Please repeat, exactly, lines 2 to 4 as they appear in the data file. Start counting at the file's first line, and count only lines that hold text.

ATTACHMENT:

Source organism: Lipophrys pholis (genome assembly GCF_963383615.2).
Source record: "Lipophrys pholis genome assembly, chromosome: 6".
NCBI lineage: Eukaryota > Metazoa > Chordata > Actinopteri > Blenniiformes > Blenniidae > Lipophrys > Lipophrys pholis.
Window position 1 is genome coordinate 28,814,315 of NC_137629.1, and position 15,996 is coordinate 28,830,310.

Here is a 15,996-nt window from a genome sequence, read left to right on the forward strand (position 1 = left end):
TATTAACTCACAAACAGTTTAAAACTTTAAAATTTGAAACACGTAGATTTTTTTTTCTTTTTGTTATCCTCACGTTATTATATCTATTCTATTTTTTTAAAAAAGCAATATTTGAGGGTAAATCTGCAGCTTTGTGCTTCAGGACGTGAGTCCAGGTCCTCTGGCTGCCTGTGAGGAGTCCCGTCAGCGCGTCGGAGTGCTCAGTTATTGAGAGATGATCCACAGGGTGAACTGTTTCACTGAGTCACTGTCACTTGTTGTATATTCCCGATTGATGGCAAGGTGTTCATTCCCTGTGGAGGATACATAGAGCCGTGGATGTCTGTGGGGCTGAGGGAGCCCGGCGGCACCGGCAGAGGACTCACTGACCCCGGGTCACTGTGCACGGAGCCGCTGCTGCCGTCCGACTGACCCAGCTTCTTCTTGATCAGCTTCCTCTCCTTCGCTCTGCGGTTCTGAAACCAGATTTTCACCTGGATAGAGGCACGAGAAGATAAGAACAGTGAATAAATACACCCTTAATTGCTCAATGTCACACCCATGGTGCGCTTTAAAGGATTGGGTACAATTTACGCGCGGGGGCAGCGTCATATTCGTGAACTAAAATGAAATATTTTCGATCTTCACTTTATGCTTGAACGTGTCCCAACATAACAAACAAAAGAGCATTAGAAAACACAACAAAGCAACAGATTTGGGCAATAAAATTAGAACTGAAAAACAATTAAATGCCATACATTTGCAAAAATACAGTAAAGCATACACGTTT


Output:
Source record: "Lipophrys pholis genome assembly, chromosome: 6".
NCBI lineage: Eukaryota > Metazoa > Chordata > Actinopteri > Blenniiformes > Blenniidae > Lipophrys > Lipophrys pholis.
Window position 1 is genome coordinate 28,814,315 of NC_137629.1, and position 15,996 is coordinate 28,830,310.